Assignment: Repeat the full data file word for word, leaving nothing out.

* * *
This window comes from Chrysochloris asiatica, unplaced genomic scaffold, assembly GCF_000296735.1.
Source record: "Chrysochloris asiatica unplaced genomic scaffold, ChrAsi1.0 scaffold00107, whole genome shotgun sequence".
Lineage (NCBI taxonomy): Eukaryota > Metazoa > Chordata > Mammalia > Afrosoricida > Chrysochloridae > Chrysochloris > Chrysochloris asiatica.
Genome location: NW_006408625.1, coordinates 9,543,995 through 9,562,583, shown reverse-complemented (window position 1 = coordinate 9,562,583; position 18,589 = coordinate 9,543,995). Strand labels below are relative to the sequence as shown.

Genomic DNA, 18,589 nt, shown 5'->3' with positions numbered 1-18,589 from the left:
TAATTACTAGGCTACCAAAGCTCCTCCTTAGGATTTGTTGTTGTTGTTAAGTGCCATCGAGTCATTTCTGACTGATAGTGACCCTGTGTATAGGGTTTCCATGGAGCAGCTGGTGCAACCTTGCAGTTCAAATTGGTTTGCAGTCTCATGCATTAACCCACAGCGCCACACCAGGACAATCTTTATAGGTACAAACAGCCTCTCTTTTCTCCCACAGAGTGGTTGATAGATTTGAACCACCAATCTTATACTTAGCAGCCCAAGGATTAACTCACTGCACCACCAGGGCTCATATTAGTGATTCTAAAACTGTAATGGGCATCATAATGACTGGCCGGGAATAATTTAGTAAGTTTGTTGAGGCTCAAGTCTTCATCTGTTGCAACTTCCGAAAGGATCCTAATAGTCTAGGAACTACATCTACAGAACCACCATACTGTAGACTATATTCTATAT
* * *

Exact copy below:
This window comes from Chrysochloris asiatica, unplaced genomic scaffold, assembly GCF_000296735.1.
Source record: "Chrysochloris asiatica unplaced genomic scaffold, ChrAsi1.0 scaffold00107, whole genome shotgun sequence".
Lineage (NCBI taxonomy): Eukaryota > Metazoa > Chordata > Mammalia > Afrosoricida > Chrysochloridae > Chrysochloris > Chrysochloris asiatica.
Genome location: NW_006408625.1, coordinates 9,543,995 through 9,562,583, shown reverse-complemented (window position 1 = coordinate 9,562,583; position 18,589 = coordinate 9,543,995). Strand labels below are relative to the sequence as shown.

Genomic DNA, 18,589 nt, shown 5'->3' with positions numbered 1-18,589 from the left:
TAATTACTAGGCTACCAAAGCTCCTCCTTAGGATTTGTTGTTGTTGTTAAGTGCCATCGAGTCATTTCTGACTGATAGTGACCCTGTGTATAGGGTTTCCATGGAGCAGCTGGTGCAACCTTGCAGTTCAAATTGGTTTGCAGTCTCATGCATTAACCCACAGCGCCACACCAGGACAATCTTTATAGGTACAAACAGCCTCTCTTTTCTCCCACAGAGTGGTTGATAGATTTGAACCACCAATCTTATACTTAGCAGCCCAAGGATTAACTCACTGCACCACCAGGGCTCATATTAGTGATTCTAAAACTGTAATGGGCATCATAATGACTGGCCGGGAATAATTTAGTAAGTTTGTTGAGGCTCAAGTCTTCATCTGTTGCAACTTCCGAAAGGATCCTAATAGTCTAGGAACTACATCTACAGAACCACCATACTGTAGACTATATTCTATAT